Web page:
Cayman Islands: Trusts

Last Updated: 28 May 2008
Most Read Contributor in Cayman Islands, September 2018


Trusts in the Cayman Islands may be established by persons in any part of the world with property or investments in any part of the world and in any currency. There is no limit on accumulating the income from the corpus of the trust for up to the length of the period of the trust. This firm will be pleased to assist in the establishment of trusts and in selecting a suitable trustee.

The establishment of trusts in these Islands is governed by The Trusts Law (as amended), The Trusts (Foreign Element) Law, 1987 (now contained in Part VII of the Trust Law (as amended)), The Fraudulent Dispositions Law (as amended) and the Perpetuities Law (as amended) of the Cayman Islands. This legislation, in particular the Fraudulent Dispositions Law, makes the Cayman Islands a most suitable jurisdiction in which to establish asset protection trusts. For settlors from Civil Law countries with requirements of forced heirship, The Trusts (Foreign Element) Law is of great value in that it provides that Cayman Law overrides the law of the settlor's jurisdiction. The old common law rule against perpetuities was superseded by the Perpetuities Law, 1995 (now the Perpetuities Law (as amended)) which extended the common law period of "lives in being plus 21 years" to a fixed period of 150 years in most cases.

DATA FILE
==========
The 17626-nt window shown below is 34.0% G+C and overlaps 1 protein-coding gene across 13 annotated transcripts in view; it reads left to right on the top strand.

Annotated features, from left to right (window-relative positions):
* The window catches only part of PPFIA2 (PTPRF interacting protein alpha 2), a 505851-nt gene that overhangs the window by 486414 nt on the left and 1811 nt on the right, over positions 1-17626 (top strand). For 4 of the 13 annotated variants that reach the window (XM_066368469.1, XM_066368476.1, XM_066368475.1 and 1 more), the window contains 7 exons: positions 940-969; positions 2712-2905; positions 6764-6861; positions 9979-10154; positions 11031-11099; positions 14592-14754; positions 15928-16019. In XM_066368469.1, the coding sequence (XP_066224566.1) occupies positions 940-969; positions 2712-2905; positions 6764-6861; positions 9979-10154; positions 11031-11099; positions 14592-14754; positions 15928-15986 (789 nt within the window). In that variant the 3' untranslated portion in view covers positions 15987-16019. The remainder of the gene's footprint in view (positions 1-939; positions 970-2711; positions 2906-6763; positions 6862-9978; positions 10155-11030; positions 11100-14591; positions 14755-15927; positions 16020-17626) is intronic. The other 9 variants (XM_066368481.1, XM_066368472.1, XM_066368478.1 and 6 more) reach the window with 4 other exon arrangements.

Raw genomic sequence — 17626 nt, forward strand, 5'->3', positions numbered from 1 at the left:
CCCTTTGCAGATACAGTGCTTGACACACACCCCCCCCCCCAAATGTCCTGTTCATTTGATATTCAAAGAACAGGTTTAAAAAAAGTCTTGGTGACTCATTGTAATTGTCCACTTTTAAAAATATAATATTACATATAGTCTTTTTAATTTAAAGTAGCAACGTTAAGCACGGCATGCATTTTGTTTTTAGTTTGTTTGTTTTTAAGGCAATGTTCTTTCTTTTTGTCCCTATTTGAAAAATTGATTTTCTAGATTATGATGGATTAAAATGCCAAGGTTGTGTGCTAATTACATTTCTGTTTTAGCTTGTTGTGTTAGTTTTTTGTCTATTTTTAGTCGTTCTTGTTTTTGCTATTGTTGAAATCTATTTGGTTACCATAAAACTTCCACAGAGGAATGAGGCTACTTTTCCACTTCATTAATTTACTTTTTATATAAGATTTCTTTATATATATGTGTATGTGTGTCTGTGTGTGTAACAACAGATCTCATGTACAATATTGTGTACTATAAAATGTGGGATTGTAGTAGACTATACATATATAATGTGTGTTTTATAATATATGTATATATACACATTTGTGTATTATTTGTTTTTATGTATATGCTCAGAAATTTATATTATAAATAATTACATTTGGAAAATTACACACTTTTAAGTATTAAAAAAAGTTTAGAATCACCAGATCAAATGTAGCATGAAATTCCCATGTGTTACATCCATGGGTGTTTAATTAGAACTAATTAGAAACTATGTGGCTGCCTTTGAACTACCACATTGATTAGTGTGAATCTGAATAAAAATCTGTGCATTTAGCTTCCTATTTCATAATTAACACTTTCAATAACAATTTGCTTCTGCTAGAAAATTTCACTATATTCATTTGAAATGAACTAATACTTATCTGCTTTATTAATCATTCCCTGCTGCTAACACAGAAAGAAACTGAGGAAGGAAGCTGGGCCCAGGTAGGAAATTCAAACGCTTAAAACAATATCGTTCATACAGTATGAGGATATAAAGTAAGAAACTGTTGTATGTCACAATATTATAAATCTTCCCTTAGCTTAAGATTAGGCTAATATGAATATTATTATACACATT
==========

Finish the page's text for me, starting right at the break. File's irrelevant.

There are two basic types of trusts in the Cayman Islands: ordinary and exempted.

Exempted trust

The special features of an exempted trust are as set out below.

  1. The trust receives a tax free guarantee from the Government for up to 50 years. It is normal practice for the Government to grant tax exemption for the full 50 years.